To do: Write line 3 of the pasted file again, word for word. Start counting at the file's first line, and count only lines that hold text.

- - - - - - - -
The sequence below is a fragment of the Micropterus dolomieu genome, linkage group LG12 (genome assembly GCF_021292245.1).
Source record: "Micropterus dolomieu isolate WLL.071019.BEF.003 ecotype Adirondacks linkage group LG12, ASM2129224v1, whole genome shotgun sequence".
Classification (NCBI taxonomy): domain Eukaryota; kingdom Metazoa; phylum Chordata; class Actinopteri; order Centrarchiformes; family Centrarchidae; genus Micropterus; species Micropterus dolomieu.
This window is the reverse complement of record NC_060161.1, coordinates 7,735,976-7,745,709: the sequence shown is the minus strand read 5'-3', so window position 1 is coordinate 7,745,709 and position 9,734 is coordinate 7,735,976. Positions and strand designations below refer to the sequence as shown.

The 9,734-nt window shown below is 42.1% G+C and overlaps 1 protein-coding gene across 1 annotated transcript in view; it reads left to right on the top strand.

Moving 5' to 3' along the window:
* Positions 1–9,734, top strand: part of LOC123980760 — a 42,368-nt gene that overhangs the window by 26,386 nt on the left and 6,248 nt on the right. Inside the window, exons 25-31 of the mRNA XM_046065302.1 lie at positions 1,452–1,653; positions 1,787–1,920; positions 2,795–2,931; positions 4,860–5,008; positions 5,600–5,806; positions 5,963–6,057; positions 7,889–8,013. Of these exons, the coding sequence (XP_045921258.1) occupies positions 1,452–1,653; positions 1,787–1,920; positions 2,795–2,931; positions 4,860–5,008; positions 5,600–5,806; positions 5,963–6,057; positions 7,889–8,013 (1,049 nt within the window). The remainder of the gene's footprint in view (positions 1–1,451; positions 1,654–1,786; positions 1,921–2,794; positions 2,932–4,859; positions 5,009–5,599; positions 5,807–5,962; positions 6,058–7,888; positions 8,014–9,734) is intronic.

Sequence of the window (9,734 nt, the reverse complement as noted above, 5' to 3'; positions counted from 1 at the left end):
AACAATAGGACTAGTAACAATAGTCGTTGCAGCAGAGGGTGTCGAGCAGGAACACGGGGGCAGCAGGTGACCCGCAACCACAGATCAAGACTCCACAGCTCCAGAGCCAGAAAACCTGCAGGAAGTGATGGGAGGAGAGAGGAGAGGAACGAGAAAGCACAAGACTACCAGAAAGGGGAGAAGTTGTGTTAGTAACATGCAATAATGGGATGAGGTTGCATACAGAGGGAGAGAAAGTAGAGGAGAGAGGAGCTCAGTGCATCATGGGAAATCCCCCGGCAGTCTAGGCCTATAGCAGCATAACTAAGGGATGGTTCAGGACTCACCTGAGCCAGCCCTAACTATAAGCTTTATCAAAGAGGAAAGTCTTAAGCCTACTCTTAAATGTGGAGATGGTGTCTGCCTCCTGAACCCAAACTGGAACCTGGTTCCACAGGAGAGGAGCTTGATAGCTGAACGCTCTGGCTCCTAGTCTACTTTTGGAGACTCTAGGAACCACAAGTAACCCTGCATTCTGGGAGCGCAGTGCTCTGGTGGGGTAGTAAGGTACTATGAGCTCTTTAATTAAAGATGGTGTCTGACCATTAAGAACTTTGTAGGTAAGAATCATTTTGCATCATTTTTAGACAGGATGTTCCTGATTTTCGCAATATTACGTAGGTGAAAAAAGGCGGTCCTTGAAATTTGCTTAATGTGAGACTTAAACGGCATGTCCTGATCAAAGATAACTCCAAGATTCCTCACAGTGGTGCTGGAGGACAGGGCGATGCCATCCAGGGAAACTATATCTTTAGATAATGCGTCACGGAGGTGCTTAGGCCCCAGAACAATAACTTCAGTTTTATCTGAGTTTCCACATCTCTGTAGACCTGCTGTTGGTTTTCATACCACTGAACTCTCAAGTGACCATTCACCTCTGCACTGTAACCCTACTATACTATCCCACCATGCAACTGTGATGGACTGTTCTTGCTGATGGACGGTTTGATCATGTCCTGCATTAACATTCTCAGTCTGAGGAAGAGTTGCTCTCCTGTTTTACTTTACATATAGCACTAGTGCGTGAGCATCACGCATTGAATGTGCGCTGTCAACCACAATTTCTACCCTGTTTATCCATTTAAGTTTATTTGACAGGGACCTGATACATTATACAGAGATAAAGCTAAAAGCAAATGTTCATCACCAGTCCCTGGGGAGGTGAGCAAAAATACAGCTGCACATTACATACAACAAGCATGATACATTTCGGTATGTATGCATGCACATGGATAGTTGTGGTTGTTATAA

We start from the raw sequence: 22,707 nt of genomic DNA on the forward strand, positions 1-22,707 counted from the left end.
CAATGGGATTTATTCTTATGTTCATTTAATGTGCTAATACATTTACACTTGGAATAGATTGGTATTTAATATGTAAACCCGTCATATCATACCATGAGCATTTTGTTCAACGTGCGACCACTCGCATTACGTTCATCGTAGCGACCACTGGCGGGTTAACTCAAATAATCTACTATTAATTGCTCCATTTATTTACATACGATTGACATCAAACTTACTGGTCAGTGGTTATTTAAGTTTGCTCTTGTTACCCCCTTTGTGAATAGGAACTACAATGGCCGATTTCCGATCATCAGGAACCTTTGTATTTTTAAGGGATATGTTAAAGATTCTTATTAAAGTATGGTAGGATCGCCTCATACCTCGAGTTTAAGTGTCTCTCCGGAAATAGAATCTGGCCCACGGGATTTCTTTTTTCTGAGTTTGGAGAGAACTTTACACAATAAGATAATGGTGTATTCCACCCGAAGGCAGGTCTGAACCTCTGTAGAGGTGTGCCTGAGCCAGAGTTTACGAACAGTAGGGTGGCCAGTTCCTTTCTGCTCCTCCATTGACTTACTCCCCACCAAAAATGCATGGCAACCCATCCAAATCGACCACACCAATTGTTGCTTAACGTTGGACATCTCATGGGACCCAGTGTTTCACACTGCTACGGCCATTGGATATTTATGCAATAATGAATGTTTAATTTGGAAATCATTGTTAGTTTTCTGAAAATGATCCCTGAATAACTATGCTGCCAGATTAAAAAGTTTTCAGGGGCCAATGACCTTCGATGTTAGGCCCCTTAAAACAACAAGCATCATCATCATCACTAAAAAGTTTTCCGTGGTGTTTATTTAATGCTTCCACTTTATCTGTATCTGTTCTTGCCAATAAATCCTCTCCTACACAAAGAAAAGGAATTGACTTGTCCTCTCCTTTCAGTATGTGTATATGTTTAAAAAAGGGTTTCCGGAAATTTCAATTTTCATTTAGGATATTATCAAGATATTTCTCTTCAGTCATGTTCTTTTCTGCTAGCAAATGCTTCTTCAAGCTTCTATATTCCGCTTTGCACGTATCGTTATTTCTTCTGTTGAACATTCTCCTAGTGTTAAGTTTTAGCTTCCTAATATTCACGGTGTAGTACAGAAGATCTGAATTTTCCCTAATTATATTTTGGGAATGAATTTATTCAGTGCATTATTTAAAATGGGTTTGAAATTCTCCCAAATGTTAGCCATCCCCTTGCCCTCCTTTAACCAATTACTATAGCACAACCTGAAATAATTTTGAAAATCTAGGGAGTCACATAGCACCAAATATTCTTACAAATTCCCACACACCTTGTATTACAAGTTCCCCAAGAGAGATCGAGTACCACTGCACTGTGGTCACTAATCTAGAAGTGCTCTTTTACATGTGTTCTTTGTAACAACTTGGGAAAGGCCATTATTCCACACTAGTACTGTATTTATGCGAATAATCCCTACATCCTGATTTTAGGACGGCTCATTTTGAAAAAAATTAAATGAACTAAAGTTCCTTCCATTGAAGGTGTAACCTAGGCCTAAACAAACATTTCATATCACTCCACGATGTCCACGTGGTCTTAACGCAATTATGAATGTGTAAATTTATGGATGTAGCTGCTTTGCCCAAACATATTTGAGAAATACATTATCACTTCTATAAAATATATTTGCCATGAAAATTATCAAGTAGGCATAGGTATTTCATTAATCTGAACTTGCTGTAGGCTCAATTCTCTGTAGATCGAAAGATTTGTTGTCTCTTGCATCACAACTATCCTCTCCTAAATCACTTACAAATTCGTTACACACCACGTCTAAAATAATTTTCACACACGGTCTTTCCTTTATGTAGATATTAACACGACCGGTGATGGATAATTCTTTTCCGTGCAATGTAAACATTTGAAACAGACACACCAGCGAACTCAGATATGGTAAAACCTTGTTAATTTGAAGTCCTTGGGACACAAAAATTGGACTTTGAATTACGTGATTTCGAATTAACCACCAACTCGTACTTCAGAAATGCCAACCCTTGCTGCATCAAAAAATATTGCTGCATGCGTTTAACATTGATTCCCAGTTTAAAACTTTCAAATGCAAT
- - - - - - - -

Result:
Classification (NCBI taxonomy): domain Eukaryota; kingdom Metazoa; phylum Chordata; class Actinopteri; order Centrarchiformes; family Centrarchidae; genus Micropterus; species Micropterus dolomieu.